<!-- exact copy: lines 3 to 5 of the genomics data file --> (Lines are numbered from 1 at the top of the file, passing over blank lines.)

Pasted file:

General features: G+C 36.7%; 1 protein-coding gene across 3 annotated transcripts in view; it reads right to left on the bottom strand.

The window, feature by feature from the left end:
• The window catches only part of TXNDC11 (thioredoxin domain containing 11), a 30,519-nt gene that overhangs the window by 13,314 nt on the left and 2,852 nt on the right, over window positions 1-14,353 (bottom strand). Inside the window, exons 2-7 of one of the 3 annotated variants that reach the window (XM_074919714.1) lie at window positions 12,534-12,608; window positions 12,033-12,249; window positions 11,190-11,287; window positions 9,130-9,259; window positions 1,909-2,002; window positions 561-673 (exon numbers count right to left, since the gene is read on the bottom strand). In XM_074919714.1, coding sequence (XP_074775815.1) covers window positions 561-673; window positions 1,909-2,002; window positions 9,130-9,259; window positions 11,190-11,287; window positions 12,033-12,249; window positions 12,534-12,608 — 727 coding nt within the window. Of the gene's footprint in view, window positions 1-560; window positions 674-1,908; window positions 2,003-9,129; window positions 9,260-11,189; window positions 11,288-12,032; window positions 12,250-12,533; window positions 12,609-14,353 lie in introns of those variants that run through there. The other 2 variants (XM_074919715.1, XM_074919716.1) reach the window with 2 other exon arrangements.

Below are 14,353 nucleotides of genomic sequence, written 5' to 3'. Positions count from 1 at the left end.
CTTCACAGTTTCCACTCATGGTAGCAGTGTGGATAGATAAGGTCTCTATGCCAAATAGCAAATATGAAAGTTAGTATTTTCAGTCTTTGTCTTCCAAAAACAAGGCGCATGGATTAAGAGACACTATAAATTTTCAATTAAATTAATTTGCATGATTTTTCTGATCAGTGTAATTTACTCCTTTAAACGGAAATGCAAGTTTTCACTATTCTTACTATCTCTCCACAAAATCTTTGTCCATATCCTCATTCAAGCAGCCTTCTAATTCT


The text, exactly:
• The window catches only part of TXNDC11 (thioredoxin domain containing 11), a 30,519-nt gene that overhangs the window by 13,314 nt on the left and 2,852 nt on the right, over window positions 1-14,353 (bottom strand). Inside the window, exons 2-7 of one of the 3 annotated variants that reach the window (XM_074919714.1) lie at window positions 12,534-12,608; window positions 12,033-12,249; window positions 11,190-11,287; window positions 9,130-9,259; window positions 1,909-2,002; window positions 561-673 (exon numbers count right to left, since the gene is read on the bottom strand). In XM_074919714.1, coding sequence (XP_074775815.1) covers window positions 561-673; window positions 1,909-2,002; window positions 9,130-9,259; window positions 11,190-11,287; window positions 12,033-12,249; window positions 12,534-12,608 — 727 coding nt within the window. Of the gene's footprint in view, window positions 1-560; window positions 674-1,908; window positions 2,003-9,129; window positions 9,260-11,189; window positions 11,288-12,032; window positions 12,250-12,533; window positions 12,609-14,353 lie in introns of those variants that run through there. The other 2 variants (XM_074919715.1, XM_074919716.1) reach the window with 2 other exon arrangements.

Below are 14,353 nucleotides of genomic sequence, written 5' to 3'. Positions count from 1 at the left end.
CTTCACAGTTTCCACTCATGGTAGCAGTGTGGATAGATAAGGTCTCTATGCCAAATAGCAAATATGAAAGTTAGTATTTTCAGTCTTTGTCTTCCAAAAACAAGGCGCATGGATTAAGAGACACTATAAATTTTCAATTAAATTAATTTGCATGATTTTTCTGATCAGTGTAATTTACTCCTTTAAACGGAAATGCAAGTTTTCACTATTCTTACTATCTCTCCACAAAATCTTTGTCCATATCCTCATTCAAGCAGCCTTCTAATTCT